The not-guilty verdict in the shooting of Kate Steinle may strike some as the biggest miscarriage of justice since the acquittal of O.J. Simpson.
It’s worse than that because Ms. Steinle’s death was entirely avoidable.
Young Ms. Steinle would be alive today if U.S. immigration laws had been enforced. The shooter, a Mexican illegal alien named Jose Ines Garcia Zarate, would never have been in the country.
In fact, the career criminal also known as Juan Francisco Lopez Sanchez had been deported five times – only to sneak back across the border each time. Thanks to San Francisco’s sanctuary policies, he was free to roam around the city until he shot Ms. Steinle in 2015.
Legal experts can debate whether Garcia Zarate should have been tried for first-degree murder or manslaughter. In the end, the felon was found guilty only of illegal possession of a firearm. Federal authorities say he will be deported again, whether the newly anointed sanctuary state of California likes it or not.
The Steinle case highlights the absurdity, and the explicit dangers, of sanctuary cities.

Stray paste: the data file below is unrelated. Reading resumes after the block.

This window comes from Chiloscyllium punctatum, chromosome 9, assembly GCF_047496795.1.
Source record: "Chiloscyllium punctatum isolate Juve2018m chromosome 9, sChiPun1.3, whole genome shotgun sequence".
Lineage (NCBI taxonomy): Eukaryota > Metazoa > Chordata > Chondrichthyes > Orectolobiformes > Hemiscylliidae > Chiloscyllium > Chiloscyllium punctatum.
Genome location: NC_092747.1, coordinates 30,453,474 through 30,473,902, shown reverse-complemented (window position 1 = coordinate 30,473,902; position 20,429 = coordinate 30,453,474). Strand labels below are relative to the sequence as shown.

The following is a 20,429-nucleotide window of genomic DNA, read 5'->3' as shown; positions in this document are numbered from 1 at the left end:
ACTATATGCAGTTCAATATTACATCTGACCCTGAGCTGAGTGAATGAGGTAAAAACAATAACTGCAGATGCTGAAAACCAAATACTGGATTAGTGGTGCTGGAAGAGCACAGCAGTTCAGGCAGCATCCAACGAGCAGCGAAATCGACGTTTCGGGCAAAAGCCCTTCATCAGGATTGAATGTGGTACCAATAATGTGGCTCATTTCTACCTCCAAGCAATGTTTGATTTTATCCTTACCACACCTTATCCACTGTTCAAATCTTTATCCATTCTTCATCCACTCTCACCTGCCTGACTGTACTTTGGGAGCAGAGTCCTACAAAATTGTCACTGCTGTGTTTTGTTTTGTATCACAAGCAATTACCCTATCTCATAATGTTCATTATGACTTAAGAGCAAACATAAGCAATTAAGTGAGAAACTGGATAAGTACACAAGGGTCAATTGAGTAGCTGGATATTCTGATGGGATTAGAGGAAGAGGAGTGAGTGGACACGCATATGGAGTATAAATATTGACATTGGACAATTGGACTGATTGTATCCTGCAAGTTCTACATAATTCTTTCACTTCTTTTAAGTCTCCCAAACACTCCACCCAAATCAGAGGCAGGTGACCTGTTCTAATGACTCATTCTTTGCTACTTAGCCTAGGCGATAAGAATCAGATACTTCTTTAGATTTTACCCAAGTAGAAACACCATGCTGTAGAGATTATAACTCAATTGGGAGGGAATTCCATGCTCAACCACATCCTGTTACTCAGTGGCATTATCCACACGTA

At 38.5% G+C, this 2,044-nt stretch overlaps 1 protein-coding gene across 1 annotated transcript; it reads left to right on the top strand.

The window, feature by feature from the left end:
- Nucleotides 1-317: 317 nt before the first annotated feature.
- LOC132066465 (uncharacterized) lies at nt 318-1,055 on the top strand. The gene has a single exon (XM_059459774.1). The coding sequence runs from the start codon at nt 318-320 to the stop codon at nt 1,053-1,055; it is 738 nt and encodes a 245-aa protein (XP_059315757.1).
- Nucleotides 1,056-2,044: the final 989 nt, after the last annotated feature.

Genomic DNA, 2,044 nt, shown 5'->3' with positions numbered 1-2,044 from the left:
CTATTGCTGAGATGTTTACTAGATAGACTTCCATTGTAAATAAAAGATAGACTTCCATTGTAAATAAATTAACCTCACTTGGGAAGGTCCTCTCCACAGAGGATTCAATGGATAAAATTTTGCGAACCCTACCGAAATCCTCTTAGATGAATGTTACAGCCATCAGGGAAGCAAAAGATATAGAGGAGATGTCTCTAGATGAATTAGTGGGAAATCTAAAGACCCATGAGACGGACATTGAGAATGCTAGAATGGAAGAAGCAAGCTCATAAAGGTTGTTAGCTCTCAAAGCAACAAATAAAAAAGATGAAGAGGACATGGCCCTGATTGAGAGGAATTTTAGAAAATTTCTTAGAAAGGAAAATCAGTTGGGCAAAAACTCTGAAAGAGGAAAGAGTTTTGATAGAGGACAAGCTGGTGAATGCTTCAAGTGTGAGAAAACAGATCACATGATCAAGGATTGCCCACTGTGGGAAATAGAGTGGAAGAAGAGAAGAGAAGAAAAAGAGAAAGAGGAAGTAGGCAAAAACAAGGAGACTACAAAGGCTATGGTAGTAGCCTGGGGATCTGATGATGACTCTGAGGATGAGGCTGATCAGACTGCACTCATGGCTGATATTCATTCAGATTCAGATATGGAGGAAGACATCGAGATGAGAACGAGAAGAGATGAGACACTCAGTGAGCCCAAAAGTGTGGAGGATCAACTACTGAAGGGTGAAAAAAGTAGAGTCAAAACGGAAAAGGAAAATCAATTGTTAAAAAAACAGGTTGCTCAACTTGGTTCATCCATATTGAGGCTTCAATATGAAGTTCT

Thomas Homan, acting director of U.S. Immigration and Customs Enforcement, and President Trump’s nominee to head the agency going forward, says nearly 10,000 criminal aliens have been released in sanctuary cities, rather than turned over to ICE.
That’s 10,000 crimes that could – and should – have been prevented, easily and lawfully.
As for Garcia Zarate, the U.S. Department of Justice is now weighing federal charges against him. Among the chargeable offenses: felony re-entry or violation of supervised release.
It’s all so surreal, and so tragic — a shameful waste of human life and resources resulting from the flagrant violation of immigration laws by an illegal alien and his official, law-obstructing enablers.
Public trust and safety took a fatal hit with Thursday’s verdict.